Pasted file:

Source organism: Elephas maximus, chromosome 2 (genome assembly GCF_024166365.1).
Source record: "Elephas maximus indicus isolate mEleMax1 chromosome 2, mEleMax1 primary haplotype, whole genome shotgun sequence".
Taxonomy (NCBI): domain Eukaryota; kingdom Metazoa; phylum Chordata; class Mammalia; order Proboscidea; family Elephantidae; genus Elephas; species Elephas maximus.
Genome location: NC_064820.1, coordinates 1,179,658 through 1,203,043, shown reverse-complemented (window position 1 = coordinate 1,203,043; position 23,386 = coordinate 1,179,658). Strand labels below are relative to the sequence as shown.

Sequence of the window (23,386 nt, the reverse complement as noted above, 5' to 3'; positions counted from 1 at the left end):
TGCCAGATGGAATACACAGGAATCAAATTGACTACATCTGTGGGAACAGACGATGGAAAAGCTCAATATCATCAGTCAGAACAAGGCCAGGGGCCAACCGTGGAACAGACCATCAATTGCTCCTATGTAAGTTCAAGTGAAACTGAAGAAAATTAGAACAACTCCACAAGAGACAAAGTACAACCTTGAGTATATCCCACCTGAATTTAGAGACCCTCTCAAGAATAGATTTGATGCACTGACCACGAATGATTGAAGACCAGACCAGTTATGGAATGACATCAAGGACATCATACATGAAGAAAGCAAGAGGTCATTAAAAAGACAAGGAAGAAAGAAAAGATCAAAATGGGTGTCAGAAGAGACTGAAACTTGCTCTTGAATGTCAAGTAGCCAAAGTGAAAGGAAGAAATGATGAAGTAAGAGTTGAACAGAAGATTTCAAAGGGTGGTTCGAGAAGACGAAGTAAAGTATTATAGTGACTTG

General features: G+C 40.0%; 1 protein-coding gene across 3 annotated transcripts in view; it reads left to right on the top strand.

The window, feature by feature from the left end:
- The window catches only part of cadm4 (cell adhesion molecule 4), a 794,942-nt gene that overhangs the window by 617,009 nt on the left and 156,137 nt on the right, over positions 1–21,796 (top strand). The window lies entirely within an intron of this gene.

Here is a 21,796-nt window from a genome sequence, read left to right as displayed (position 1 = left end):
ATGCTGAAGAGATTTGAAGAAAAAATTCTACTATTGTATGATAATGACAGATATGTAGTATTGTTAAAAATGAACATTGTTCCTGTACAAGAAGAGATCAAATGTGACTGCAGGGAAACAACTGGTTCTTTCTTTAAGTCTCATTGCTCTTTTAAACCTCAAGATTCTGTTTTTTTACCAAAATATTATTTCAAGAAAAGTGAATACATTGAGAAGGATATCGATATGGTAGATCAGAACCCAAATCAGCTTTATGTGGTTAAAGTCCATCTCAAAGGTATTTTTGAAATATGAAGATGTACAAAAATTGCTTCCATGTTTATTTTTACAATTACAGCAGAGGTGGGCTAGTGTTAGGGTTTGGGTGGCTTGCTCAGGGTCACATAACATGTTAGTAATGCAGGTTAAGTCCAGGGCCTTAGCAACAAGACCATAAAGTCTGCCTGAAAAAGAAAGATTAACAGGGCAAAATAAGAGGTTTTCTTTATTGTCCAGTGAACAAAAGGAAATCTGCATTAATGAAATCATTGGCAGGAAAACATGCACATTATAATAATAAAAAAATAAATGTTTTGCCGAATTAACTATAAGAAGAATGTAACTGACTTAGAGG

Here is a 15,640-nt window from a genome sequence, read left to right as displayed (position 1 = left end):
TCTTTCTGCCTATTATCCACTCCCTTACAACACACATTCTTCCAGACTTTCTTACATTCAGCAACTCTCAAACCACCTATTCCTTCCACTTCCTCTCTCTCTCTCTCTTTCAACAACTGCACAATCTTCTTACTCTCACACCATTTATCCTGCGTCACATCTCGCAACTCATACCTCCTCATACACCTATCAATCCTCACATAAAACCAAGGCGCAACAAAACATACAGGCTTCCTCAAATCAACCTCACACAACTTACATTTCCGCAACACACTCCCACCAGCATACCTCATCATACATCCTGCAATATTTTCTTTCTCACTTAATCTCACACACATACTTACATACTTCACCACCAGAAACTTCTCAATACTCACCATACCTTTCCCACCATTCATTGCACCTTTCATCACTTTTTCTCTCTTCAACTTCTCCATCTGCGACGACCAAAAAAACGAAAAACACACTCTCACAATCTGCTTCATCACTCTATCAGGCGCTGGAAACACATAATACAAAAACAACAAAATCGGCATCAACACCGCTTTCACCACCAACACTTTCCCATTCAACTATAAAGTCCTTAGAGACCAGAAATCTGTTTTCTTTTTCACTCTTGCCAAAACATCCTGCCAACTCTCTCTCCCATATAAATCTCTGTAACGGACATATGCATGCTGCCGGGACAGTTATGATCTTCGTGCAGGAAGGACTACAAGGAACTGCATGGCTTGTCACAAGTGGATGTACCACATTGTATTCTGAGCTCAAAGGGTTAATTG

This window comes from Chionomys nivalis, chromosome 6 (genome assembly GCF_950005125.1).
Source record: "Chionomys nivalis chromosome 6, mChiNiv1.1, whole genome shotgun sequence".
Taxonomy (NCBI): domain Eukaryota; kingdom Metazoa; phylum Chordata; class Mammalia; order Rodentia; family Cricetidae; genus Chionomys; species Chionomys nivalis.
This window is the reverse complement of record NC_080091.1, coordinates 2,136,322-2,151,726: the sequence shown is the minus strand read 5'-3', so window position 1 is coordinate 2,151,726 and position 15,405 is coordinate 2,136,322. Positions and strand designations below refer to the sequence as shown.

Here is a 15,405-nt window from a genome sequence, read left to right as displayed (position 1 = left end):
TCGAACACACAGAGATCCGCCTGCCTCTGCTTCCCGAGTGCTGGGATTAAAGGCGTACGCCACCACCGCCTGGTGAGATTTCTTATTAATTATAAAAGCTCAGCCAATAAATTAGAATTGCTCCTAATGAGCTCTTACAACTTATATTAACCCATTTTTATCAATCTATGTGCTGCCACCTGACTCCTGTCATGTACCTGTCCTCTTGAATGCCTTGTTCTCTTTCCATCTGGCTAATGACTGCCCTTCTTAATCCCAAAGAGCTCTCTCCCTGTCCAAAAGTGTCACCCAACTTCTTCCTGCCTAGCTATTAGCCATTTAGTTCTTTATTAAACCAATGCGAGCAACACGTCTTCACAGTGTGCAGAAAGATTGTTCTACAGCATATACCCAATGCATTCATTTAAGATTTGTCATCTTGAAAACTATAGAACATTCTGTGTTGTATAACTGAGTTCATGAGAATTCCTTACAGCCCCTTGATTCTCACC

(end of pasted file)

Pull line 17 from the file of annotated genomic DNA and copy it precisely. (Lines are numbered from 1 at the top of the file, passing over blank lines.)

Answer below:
This window is the reverse complement of record NC_080091.1, coordinates 2,136,322-2,151,726: the sequence shown is the minus strand read 5'-3', so window position 1 is coordinate 2,151,726 and position 15,405 is coordinate 2,136,322. Positions and strand designations below refer to the sequence as shown.